$3.8 million golf donation sparks legal battle
Robert Keeler ’36 left a donation for the College’s golf course, which caused legal issues after the Hanover Country Club’s closure in 2020.
When he died in 2002, Robert Keeler ’36 left a $3.8 million endowment to the Dartmouth golf course in his will. The donation, however, triggered a lasting legal battle: When the college-owned Hanover Country Club closed for financial reasons in 2020, the Robert T. Keeler Foundation and the Keeler estate demanded the College return the money, according to John Laboe, the attorney representing both Keeler’s estate and foundation.
According to Laboe, Keeler set aside the funds for the “sole and exclusive purpose of preserving, enhancing and improving the golf course.” If the money is not spent on the golf course, it must be given back, Laboe said. Although the course closed, College spokesperson Diana Lawrence wrote in an email statement that the $3.8 million is an “irrevocable, completed gift” that the College is not obligated to return.
“Dartmouth College decided, completely on its own volition, that the land of the golf course could be better used more profitably for other purposes,” Laboe said.
Legally, institutions can adjust the use of charitable gifts if the donor consents to the modifications, or if the donor’s original purpose becomes impossible, impracticable, unlawful or wasteful, according to the New Hampshire Department of Justice. Under these circumstances, the institution can utilize the donation if it adheres to the donor’s “probable intention,” as judged by a court of law.
In February, the Attorney General’s Charitable Trusts Unit — an office which protects donors’ intentions in New Hampshire — endorsed the circuit court’s February decision that Dartmouth can keep the $3.8 million dollars if it is used for “golf-related” purposes, according to the Valley News.
Charitable Trusts Unit Director Diane Quinlan declined to comment, since the case is currently pending in the New Hampshire Supreme Court.
“The fact that there is a completed gift does not in any way, shape or form remove the obligation to follow the donor’s directions,” Laboe said in his arguments before the New Hampshire Supreme Court on March 30, according to court records.
Laboe said he is appealing the circuit court’s decision, arguing that the gift’s “special instructions” — requiring the gift to be used on the golf course itself — are “crystal clear.”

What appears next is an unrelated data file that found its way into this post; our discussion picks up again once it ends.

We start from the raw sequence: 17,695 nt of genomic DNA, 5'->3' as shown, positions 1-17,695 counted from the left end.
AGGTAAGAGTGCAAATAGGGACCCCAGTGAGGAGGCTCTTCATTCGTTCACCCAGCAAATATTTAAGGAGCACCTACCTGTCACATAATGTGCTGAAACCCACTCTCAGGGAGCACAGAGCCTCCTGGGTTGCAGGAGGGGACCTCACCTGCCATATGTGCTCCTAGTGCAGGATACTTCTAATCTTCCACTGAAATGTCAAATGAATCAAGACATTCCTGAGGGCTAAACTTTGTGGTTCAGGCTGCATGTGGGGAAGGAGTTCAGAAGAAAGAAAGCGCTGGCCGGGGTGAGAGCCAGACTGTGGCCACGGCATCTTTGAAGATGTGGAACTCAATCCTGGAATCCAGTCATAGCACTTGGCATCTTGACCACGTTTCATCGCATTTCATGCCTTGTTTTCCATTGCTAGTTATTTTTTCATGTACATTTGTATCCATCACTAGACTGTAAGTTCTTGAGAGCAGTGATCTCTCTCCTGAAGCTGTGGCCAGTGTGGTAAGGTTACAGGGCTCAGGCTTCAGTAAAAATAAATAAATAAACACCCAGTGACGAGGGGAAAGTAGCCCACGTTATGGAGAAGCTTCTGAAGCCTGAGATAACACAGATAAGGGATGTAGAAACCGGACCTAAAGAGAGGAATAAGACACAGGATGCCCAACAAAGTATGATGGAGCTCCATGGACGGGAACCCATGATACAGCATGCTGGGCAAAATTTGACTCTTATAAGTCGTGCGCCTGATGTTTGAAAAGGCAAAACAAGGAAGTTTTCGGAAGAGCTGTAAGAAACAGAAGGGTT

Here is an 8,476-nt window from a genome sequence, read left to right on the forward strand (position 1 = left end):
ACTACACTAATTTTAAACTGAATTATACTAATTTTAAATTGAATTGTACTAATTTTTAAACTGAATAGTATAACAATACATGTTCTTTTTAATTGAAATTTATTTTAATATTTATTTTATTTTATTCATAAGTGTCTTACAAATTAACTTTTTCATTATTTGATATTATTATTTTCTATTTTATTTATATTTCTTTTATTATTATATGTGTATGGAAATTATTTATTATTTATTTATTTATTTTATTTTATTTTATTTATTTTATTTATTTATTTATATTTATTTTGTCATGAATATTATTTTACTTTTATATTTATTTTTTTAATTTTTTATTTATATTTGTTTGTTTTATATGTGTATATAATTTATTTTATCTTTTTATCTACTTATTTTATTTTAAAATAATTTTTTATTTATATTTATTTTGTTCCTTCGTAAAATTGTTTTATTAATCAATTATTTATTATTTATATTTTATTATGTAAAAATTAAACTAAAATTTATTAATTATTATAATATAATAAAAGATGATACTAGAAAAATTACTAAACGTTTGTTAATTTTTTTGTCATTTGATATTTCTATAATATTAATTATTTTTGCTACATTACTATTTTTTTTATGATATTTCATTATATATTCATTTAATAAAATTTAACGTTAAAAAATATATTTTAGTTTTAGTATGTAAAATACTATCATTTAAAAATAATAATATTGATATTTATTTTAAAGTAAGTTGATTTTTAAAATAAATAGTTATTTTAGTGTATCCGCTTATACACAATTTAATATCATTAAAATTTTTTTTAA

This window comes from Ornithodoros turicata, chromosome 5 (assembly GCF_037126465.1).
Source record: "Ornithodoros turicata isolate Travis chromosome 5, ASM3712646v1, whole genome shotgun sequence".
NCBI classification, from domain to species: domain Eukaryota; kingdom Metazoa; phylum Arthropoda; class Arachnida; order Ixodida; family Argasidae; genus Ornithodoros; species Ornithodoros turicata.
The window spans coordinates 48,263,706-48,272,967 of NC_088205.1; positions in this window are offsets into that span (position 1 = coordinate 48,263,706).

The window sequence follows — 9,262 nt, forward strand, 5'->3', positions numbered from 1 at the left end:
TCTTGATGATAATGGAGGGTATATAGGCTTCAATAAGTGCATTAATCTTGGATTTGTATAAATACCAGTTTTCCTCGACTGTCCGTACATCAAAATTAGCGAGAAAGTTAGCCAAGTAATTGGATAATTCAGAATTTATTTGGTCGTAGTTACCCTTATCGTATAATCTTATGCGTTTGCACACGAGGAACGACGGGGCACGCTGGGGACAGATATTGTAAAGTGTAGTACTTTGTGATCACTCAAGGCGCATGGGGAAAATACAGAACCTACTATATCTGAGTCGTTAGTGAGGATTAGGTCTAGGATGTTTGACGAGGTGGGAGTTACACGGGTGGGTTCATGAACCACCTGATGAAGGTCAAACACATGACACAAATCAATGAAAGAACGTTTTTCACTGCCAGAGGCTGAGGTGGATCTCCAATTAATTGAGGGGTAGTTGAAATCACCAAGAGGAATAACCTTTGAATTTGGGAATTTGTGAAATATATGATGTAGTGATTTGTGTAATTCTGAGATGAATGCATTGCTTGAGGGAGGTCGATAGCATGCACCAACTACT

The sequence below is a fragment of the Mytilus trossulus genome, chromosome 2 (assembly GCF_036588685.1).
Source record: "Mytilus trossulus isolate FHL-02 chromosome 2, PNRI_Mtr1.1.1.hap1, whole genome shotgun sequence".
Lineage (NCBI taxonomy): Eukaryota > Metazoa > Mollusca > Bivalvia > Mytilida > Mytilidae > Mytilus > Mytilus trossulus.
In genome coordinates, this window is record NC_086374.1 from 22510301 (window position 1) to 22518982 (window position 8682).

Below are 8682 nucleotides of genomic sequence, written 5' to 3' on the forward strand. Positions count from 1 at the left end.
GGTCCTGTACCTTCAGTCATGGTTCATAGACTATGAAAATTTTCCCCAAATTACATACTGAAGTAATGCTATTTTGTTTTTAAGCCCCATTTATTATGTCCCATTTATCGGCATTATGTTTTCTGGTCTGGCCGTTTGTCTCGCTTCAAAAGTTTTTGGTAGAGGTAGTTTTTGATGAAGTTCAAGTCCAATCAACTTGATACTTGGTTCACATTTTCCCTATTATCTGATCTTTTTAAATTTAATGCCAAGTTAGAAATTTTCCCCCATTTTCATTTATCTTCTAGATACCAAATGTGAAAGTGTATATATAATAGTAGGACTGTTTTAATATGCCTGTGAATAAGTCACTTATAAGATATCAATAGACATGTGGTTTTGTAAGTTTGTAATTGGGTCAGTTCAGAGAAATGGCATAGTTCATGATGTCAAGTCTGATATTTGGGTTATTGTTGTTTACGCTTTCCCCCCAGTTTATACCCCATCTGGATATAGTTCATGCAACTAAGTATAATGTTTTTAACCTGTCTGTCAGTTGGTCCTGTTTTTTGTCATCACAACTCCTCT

“The Attorney General’s division of charitable trust is supposed to protect the intentions of Robert Keeler and ensure Dartmouth College follows the rules, and not just let them do what they want,” Laboe said. “But the division did just let them do what they want.”
Dartmouth hired outside counsel Ralph Holmes to represent the Board of Trustees in the case, according to court records. On March 30, Holmes argued before the New Hampshire Supreme Court that the Keeler estate and foundation have no standing to appeal the February decision, explaining the gift will serve future generations of the Dartmouth golf community, the Valley News reported.
Holmes declined to comment, as the case is ongoing.
Lawrence, however, said the College sought approval from the New Hampshire Attorney General’s Office and the courts to use Keeler’s donation “for a purpose that is as near as possible to the donor’s intent.”
Lawrence added that the College will use the $3.8 million fund “for specific, golf-related purposes,” including the study and design of golf areas, as well as practice holes for the College’s physical education programs, recreational golf programs and varsity golf programs.
Women’s varsity golf head coach Alex Kirk, who ran the Hanover Country Club for 15 years, said the funds could also improve facilities for the College’s varsity teams. Kirk explained that the men’s and women’s team currently play golf “on the road,” practicing in the fall at Montcalm Golf Club in Enfield, New Hampshire — a 20-minute drive from campus. In spring, summer and winter, the teams practice at the Leverone Field House and a driving range near the Rugby House.
The College has not disclosed any official plans for the land that was formerly the golf course, stating in a 2020 FAQ that “the property remains important to Dartmouth’s future.”
Men’s varsity golf co-captain Charles Petrie ’22 said he did not understand why the Hanover Country Club closed at all.
“My impression was that the course could not be losing enough money to justify being cut, especially at a place like Dartmouth with the financial capacity to keep it going,” Petrie said. “It was more than just a golf course. It was something that brought that community together.”